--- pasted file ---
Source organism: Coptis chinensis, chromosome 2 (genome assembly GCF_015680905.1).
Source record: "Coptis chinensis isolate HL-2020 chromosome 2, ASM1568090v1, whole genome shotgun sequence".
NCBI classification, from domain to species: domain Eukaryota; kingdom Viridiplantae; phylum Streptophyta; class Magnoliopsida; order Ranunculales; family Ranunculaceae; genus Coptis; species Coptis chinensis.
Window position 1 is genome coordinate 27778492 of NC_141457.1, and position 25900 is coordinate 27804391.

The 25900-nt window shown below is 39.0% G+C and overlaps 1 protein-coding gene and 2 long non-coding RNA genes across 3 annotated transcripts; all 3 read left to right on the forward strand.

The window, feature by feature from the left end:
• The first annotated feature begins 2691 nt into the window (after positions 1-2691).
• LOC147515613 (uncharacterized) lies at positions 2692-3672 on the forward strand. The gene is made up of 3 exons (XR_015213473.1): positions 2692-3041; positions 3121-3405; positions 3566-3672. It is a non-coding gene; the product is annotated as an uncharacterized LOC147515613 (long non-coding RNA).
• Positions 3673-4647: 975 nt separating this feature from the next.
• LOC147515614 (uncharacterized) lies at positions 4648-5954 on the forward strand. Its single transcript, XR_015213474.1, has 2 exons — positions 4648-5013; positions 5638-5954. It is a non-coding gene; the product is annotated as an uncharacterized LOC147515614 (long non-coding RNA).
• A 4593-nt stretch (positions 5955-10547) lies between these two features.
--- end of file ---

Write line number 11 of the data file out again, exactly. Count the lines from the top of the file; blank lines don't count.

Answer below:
• A 4593-nt stretch (positions 5955-10547) lies between these two features.